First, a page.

Search tips
Search criteria 


Logo of nihpaAbout Author manuscriptsSubmit a manuscriptHHS Public Access; Author Manuscript; Accepted for publication in peer reviewed journal;
Nat Chem Biol. Author manuscript; available in PMC 2010 September 8.
Published in final edited form as:
PMCID: PMC2935526

Automatic policing of biochemical annotations using genomic correlations


With the increasing role of computational tools in the analysis of sequenced genomes, there is an urgent need to maintain high accuracy of functional annotations. Misannotations can be easily generated and propagated through databases by functional transfer based on sequence homology. We developed and optimized an automatic policing method to detect biochemical misannotations using context genomic correlations. The method works by finding genes with unusually weak genomic correlations in their assigned network positions. We demonstrate the accuracy of the method using a cross-validated approach. In addition, we show that the method identifies a significant number of potential misannotations in B. subtilis, including metabolic assignments already shown to be incorrect experimentally. The experimental analysis of the mispredicted genes forming the leucine degradation pathway in B. subtilis demonstrates that computational policing tools can generate important biological hypotheses.


As genomic and proteomic databases continue to expand at an accelerating rate, the challenge to accurately annotate gene functions grows in scale and importance. Homology-based methods are now routinely used to annotate protein function in sequenced genomes13. Unfortunately, homology methods generate a large number of misannotations due to a relatively high sequence identity (>40%–60%) required for an accurate functional transfer. Sequence-based misannotations can also quickly spread through functional databases based on homology to misannotated genes46.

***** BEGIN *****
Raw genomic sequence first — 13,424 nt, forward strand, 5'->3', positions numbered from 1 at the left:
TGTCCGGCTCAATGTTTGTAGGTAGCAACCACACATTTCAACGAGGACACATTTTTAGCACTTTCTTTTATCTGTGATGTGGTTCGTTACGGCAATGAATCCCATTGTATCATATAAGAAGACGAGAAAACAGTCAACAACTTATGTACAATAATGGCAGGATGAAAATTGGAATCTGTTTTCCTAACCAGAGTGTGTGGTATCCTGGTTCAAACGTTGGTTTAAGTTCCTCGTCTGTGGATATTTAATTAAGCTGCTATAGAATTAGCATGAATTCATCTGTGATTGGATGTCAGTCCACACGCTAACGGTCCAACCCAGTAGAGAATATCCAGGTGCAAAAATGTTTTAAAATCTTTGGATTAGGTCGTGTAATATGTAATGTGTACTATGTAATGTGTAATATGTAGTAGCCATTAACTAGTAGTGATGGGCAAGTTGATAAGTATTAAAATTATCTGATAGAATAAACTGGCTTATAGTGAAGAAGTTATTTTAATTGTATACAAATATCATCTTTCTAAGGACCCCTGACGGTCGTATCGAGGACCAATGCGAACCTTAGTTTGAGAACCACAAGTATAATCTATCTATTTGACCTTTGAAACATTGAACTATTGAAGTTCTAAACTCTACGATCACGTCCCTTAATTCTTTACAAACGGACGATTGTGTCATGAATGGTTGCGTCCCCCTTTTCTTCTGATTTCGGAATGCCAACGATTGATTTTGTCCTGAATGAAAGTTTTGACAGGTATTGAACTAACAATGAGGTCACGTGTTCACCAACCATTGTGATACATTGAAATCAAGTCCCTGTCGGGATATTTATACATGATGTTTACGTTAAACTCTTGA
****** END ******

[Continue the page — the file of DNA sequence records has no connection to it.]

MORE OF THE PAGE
Several ontology-based algorithms have been previously developed to detect potential misannotations. The system Xanthippe7 was used to detect inconsistencies between functional keywords and annotated protein domains. Errors in protein motif (PROSITE patterns) assignments8 were identified by comparing Gene Ontology (GO9) and Swiss-Prot10 annotations. Ambiguous and incomplete EC numbers were identified and shown to result in erroneous functional assignments11.

Context genomic correlations such as chromosomal gene clustering1214, phylogenetic profiles15, 16, and gene fusion1719 can provide functional clues even if sequence homology information is remote or absent. We rationalized that the context-based correlations can be used not only to predict gene function, but also to efficiently detect inaccurate annotations. In this paper we develop such a method and demonstrate its ability to identify suspicious functional assignments. In contrast to aforementioned methods, our approach is not based on inconsistencies between several annotations, but rather between annotations and multiple genomic correlations. Therefore, the developed method is able to automatically detect incorrect functional assignments even if only a single annotation is available, or if annotations from several sources are in agreement. Our method can be also used to select the correct assignment among conflicting annotations. In the paper we first demonstrate the power of the method using artificial errors generated in silico, and then apply the algorithm to detect misannotations in the B. subtilis metabolic network.